<img height="1" width="1" src="https://www.facebook.com/tr?id=272494640759635&amp;ev=PageView &amp;noscript=1">

When it comes to media pitches, which is better: A long subject line or a short one?

By Marjorie Comer

52462352_sOne of the most critical elements of a pitch is the subject line. It’s the first thing reporters read, aside from your name, when they go through their inbox. Because it’s such an important element, you should put some thought into creating your subject line. There are two sides to the subject line debate: Some say short subject lines work best and others think long subject lines are the better choice.



Some people believe that short subject lines get more opens. A short subject line is one that is less than five words. If you really want to gain a reporter’s attention, then consider a subject line that stands out with only one or two words. These tend to get more opens because they appear to be “short and sweet” in a full inbox.


Other people believe that long subject lines of seven or more words work best to gain a reporter’s attention. Long subject lines often provide readers with information they need in order to decide if they want to open the email.

Crafting the subject line

While percentages vary on who prefers the short and long subject lines, you need to make sure your subject line is a fit for you and the reporter you’re pitching. Crafting the best subject line matters as much as the length. Before you draft your subject line, think about recent emails you’ve read – which subject lines made you want to open the email? Consider those that you opened and use them as examples for your future subject lines.

When creating your subject line, think about having it fall into one of these categories:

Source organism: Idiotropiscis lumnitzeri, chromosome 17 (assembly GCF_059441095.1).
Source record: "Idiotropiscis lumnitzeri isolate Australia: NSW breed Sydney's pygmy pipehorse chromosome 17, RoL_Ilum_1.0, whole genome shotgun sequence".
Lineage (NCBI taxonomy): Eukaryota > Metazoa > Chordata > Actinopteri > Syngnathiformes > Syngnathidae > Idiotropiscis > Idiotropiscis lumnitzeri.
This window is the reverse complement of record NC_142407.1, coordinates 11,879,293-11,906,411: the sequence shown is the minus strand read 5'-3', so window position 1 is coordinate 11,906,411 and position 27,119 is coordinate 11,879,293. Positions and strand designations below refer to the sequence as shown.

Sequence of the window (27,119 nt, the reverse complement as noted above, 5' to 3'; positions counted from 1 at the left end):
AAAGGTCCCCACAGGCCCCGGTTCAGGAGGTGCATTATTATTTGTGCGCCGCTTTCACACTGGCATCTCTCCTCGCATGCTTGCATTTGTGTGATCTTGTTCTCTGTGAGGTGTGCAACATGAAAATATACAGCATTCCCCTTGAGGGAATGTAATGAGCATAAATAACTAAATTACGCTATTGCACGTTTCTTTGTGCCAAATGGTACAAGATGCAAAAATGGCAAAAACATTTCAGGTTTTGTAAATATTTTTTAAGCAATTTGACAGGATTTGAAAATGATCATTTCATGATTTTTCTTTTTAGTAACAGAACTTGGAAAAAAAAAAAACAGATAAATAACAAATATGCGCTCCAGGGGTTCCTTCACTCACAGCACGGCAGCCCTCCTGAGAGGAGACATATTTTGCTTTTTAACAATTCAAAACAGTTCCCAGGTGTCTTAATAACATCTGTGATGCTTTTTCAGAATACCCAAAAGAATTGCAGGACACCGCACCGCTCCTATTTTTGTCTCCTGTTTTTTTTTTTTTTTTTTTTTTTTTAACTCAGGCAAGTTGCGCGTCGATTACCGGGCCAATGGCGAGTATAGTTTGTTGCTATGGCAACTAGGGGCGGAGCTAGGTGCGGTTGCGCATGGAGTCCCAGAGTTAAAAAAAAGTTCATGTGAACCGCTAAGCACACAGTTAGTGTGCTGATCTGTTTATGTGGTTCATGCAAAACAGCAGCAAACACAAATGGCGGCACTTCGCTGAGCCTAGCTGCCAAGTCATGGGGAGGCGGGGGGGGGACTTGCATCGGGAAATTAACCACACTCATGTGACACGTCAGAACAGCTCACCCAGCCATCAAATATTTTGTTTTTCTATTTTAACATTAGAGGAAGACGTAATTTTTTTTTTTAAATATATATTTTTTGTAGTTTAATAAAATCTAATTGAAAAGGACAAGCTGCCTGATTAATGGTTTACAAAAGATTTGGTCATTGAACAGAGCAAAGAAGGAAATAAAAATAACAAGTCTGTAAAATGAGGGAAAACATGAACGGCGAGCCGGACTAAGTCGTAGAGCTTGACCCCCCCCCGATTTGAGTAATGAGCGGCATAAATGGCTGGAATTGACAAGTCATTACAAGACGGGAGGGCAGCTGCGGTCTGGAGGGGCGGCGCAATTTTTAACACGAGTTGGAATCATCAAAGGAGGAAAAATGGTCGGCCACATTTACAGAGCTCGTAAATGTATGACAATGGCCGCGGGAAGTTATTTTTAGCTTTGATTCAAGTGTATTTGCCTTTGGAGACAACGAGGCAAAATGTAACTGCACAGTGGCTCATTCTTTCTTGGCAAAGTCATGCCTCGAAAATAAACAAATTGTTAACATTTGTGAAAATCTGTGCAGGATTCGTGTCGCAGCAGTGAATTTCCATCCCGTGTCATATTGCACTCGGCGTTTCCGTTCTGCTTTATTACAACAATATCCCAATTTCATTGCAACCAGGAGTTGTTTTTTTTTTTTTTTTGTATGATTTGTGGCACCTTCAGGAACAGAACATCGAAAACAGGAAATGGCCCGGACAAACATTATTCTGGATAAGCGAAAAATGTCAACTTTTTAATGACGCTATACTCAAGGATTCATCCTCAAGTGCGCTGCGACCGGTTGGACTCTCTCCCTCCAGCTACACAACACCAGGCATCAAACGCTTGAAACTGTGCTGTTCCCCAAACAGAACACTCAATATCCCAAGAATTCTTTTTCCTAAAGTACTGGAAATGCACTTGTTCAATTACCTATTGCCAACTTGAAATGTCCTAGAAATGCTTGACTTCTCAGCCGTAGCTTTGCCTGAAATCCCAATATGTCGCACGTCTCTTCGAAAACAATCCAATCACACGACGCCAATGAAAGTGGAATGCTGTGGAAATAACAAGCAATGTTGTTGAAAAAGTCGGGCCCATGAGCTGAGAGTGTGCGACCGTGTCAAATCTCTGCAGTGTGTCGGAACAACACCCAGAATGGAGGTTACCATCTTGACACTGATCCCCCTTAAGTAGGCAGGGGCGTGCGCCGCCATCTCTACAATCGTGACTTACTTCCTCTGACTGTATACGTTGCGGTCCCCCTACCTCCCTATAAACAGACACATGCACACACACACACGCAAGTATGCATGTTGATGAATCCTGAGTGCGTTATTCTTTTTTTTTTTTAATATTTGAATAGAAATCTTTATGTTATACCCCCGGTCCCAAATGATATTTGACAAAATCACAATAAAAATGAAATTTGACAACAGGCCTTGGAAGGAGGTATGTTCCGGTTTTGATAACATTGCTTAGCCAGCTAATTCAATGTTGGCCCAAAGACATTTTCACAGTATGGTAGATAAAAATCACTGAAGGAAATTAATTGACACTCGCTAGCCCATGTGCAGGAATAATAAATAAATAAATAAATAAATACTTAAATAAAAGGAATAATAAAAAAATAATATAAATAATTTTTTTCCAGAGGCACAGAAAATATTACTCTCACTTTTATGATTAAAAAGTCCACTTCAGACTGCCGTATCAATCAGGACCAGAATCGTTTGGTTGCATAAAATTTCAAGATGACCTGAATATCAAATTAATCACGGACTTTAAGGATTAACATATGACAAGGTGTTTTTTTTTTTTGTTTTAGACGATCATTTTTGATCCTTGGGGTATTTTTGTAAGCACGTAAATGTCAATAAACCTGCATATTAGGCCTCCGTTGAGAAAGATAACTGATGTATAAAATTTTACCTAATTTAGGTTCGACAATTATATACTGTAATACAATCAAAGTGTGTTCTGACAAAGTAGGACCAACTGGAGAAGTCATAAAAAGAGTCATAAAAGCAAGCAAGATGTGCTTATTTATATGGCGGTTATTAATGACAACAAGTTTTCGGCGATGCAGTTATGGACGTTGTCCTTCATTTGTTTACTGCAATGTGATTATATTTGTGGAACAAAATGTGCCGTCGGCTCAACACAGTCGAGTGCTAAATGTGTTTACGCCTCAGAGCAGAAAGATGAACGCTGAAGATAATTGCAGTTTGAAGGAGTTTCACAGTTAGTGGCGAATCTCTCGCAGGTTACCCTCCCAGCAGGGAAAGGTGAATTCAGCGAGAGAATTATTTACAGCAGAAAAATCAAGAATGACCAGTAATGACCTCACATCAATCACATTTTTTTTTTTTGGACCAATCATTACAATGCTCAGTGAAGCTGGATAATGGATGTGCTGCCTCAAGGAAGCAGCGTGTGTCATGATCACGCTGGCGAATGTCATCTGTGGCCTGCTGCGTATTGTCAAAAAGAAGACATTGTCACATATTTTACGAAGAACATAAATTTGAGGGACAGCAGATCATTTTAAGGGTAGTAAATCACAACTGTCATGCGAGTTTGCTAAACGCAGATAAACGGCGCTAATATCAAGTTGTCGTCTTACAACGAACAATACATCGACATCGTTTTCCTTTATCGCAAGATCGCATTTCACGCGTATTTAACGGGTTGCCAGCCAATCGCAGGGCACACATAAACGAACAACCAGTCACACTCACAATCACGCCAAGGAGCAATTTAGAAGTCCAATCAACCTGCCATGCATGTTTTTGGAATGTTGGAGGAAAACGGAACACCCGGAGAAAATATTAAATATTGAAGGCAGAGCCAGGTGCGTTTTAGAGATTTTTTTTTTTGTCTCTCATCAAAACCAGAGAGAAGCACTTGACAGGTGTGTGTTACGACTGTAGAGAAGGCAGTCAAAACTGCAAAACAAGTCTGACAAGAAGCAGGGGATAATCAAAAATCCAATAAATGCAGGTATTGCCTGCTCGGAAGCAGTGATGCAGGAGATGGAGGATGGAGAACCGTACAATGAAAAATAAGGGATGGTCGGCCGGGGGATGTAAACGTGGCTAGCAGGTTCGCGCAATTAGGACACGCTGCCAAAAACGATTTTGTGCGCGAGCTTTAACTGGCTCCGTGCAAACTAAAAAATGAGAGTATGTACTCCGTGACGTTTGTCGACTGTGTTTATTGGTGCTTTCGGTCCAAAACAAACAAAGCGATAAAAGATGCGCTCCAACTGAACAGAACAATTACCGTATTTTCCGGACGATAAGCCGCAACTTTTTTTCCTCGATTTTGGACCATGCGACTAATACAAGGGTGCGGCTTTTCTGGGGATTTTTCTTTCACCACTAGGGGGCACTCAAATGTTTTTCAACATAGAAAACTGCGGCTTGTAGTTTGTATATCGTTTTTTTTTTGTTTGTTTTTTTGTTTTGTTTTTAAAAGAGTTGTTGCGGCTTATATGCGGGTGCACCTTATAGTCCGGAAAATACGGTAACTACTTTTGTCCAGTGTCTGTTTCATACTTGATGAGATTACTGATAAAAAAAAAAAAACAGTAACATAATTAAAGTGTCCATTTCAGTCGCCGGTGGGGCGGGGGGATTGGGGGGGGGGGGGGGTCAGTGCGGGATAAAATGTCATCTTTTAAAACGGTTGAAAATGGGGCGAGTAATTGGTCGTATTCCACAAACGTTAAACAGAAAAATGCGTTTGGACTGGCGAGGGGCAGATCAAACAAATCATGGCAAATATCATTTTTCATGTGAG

• Urgent  – Give reporters a reason they need to open the email, NOW.
  • Intriguing – Pique reporters’ interest with a subject line that makes them want to know more.
  • Free – Do they get to try your product for free? Let them know in the subject line.
  • Action – Action verbs entice the reader to open the email or to take action; include an action in your subject line to motivate the reporter.

No matter what side of the subject line debate you fall on, be sure that your subject line is engaging and actually represents your story. Don’t mislead the reporter with the subject line; this could tarnish the relationship that you and your PR firm have worked hard to establish. And don’t forget about changing your subject line depending on the outlet you’re pitching. For more ideas on gaining media coverage for your company, read Axia Public Relations’ 15 insider tips for earning media coverage for your company.

As for me, I prefer a shorter subject line and often include the reporter’s name. By calling reporters first to alert them of your forthcoming message, you’ll increase your chances of them opening your email. The subject line is a key part of your pitch and telling your story. To learn more about building great relationships with the media, download Axia Public Relations’ complimentary e-book “Learn Media Relations from the Media” today.

New Call-to-action

marjorie-newClients love Marjorie’s work ethic, speed and diligence. She has worked with Axia Public Relations since October 2011. Marjorie graduated from Rockhurst University with a Bachelor of Arts in communication and loves to cheer for her hometown Kansas City Royals. Learn more about Marjorie.


Featured image credit: 123rf.com 

Topics: media relations, earned media

Liked this blog post? Share it with others!


Comment on This Article

Blog Subscription

Recent Posts

Popular Posts